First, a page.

Banks ordered to pay for bad foreclosures

The federal government has ordered sixteen large mortgage lenders, including the nations four biggest banks (Citibank, Chase, Wells Fargo, and Bank of America) to reimburse some homeowners who were improperly foreclosed upon since the recession began in 2007.

The list also includes lenders active in the Lawrence, Haverhill, and southern New Hampshire markets such as Sovereign Bank and Ally Financial.

Commenting on the announcement, John Taylor, chief executive of a consumer housing watchdog group, said “There are so many people who, if they had received a meaningful modification, could have stayed in their homes.” For the past several years, consumer bankruptcy attorneys have been pushing to get Congress to allow the bankruptcy courts to enforce mortgage modifications, but legislators have refused to budge (see this post).

Taylor also said the government’s action does little to help those who are just now wrestling with a foreclosure and those who have already been displaced, he said. Rather than moving swiftly to seize people’s homes, the banks should have done a better job helping people lower their mortgage payments through modification programs, he said.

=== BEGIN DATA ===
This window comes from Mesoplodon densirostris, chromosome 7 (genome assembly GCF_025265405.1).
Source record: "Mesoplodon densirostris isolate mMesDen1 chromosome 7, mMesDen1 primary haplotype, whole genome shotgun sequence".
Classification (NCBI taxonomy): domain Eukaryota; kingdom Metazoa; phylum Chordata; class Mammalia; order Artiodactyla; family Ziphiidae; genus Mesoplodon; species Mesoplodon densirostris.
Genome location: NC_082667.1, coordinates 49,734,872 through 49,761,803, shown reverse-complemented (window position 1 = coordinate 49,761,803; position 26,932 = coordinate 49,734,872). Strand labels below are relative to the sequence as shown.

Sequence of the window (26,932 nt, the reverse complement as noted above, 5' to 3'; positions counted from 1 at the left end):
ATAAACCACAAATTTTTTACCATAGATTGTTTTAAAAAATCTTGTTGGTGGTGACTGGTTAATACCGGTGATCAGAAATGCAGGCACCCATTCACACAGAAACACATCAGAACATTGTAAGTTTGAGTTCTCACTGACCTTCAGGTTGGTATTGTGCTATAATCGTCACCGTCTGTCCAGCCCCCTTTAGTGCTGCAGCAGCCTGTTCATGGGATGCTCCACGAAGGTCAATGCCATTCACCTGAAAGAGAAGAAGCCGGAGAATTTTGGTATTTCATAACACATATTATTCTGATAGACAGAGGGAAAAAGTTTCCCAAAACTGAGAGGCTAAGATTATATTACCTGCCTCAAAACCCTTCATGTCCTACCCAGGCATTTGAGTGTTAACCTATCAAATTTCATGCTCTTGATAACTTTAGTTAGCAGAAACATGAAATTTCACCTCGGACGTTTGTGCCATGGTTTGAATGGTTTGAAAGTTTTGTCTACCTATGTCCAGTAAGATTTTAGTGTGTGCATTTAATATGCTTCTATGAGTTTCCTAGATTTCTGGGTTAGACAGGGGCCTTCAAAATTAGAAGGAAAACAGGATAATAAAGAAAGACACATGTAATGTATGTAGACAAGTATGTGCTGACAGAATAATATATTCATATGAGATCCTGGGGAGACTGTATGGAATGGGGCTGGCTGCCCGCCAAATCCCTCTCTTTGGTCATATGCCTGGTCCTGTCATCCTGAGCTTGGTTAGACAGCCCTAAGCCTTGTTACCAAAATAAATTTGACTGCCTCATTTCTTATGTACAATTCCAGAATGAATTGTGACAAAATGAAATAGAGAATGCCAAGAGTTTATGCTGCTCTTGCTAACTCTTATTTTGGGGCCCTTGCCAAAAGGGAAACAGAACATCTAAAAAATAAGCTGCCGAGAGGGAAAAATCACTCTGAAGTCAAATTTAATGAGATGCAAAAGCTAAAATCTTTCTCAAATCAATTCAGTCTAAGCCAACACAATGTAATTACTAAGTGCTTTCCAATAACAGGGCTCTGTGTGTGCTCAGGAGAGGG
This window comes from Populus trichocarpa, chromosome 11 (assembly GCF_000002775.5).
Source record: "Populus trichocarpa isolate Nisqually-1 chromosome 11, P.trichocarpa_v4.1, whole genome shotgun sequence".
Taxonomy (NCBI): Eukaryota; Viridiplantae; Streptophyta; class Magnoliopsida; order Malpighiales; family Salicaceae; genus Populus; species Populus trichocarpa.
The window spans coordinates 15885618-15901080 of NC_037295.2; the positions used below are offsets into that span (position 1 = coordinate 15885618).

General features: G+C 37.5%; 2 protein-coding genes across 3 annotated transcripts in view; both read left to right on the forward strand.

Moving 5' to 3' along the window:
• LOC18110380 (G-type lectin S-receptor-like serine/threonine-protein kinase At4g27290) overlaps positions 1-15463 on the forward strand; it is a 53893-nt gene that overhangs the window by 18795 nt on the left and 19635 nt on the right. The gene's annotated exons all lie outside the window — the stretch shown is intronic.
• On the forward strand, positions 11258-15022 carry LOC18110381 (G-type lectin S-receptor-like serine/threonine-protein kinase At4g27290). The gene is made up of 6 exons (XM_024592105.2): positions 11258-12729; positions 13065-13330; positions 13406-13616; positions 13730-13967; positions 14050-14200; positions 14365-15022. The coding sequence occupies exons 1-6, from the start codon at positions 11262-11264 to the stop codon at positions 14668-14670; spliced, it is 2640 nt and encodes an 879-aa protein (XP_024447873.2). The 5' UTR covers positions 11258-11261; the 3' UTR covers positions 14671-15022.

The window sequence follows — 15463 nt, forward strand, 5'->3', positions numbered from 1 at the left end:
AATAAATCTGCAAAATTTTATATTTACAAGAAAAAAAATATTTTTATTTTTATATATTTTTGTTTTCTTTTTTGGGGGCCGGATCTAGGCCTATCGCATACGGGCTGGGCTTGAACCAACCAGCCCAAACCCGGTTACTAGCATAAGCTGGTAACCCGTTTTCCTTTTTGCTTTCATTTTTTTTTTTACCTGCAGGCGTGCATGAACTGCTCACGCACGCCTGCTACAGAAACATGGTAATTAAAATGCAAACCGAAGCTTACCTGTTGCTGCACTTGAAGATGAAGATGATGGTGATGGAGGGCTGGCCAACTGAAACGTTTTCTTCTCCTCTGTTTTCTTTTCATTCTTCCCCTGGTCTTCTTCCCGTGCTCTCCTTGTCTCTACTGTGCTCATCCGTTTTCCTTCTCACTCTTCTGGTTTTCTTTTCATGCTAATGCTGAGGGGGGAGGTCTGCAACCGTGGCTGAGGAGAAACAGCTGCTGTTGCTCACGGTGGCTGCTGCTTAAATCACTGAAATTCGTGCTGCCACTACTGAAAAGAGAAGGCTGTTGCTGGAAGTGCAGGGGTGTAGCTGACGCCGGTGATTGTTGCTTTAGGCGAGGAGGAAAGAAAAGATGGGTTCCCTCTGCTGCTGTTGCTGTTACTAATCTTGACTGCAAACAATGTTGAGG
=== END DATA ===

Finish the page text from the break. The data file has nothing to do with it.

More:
In Washington, House Democrats introduced legislation yesterday that would require lenders to perform a series of steps, including an appeals process, before starting foreclosures.

That is all well and good, but does little to help people who have already fallen behind. In order to get the housing crisis under control as fast as possible, it’s time to allow debtors to go to bankruptcy court to modify the balance of their mortgage as well as their monthly payments through a Chapter 13 bankruptcy plan.

 

By Doug Beaton

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